A few weeks back I was riding her at night and the trail we were cruising along suddenly disappeared into a corn field. Dory spotted the problem right away and made a quick 180 degree turn on the roughly 15 cm wide path that was running along the canal. Unfortunately, I'd decided to hop off on her left side (the side away from the water) but by the time I hit the ground, she'd turned and I hopped off into a chest-deep canal. Yuck. There were people leaving a house party about 40 meters or so back the trail, but no matter how loud I shouted, they didn't hear me, and there were no bushes or bunches of grass or anything on the bank that I could pull on to haul myself out. The dredging back hoe had undercut the bank so I couldn't just climb out either. Dory watched me for a couple of minutes, standing just far enough away that I couldn't grab her leg either, and then ambled back down the path to the cars. A fully-tacked horse did catch people's attention and they followed her back to where I was marinating in who knows what. A couple of men grabbed my wrists and hauled me out while women fussed over me. I was, thankfully, wearing a black tshirt and dark grey pants, even darker with the lovely canal mud, and they wanted me to shower, but what was the point? I still had to ride my horse home so I thanked them for their kindness and headed home. We checked Dory over for scratches and scrapes and then I dripped my way back to the house.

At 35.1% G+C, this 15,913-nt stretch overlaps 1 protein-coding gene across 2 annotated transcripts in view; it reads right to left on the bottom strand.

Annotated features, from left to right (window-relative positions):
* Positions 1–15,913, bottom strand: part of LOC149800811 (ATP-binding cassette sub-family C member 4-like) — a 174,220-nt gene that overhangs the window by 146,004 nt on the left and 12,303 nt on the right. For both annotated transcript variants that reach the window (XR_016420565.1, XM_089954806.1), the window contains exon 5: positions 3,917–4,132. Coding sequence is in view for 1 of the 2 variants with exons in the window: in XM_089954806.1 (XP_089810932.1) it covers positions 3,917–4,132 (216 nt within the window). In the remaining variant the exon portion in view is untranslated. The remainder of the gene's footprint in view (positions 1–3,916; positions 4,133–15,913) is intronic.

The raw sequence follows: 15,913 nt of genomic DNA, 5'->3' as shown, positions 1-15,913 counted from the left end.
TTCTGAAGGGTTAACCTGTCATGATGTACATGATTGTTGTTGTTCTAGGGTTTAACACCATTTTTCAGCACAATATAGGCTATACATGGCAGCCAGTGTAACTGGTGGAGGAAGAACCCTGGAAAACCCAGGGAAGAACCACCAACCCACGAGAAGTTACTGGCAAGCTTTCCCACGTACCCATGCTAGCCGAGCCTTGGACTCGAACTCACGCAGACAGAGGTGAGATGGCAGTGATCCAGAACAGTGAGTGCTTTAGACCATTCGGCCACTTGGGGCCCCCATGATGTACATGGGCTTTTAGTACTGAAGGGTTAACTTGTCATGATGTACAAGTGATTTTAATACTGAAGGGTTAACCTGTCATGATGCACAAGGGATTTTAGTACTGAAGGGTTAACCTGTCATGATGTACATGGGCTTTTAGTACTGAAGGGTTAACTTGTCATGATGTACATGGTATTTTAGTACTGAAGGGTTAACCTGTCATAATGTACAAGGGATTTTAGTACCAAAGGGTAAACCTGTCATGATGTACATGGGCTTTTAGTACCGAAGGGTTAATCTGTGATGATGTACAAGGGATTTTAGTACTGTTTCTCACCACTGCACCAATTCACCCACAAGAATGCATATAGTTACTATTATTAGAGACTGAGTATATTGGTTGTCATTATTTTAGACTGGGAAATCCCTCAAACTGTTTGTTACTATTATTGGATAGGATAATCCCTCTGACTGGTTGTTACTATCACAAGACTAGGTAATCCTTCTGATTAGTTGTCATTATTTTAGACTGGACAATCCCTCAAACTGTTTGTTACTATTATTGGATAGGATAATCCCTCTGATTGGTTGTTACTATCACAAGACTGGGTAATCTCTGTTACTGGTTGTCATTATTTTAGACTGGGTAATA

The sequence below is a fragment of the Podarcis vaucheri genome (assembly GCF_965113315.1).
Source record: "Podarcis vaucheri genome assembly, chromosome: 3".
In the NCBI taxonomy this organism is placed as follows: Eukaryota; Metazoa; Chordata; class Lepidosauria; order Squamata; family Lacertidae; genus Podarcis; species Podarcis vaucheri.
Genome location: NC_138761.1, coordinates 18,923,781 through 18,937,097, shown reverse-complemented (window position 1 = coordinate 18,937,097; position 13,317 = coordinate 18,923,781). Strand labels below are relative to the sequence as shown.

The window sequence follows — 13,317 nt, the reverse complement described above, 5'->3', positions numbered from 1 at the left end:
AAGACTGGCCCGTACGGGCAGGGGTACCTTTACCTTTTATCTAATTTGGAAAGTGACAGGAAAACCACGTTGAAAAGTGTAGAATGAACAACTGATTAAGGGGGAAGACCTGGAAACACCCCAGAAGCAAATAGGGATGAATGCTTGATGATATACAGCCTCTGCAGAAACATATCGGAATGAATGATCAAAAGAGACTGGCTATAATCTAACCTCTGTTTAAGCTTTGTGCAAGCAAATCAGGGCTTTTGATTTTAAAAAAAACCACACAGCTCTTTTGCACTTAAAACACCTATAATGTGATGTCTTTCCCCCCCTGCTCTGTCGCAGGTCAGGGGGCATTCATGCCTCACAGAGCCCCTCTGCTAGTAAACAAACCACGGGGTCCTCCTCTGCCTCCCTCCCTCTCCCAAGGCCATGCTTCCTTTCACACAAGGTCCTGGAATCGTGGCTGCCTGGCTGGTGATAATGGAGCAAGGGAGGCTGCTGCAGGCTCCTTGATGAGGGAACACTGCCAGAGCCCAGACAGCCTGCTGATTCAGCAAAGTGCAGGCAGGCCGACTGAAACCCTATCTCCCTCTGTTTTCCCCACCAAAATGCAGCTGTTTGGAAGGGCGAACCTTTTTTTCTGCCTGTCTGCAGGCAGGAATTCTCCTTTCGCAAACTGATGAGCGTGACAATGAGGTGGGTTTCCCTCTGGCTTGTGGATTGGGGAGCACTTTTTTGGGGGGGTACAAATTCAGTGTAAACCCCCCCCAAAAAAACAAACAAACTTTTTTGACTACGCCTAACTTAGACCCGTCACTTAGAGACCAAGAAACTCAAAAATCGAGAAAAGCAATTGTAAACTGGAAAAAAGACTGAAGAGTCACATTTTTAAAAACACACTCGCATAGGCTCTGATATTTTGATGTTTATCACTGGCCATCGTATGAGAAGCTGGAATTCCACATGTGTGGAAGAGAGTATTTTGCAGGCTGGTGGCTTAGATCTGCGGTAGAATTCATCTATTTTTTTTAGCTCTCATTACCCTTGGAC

Dory could have just taken off for the stable while I was standing around in the canal. She knew the way home. She could have just settled in for a lovely evening snack in the cornfield. She went to the cars instead and I got home at a reasonable hour to have a long shower and a dose of anti-everything medicine to counteract the effects of the lovely canal water. Good mare, that one.

Well, Eid the gardener hasn't shown but Emad the vet just called so I'm off to the paddocks with my Frontline vial and syringe. Hope that your Sunday was good as well.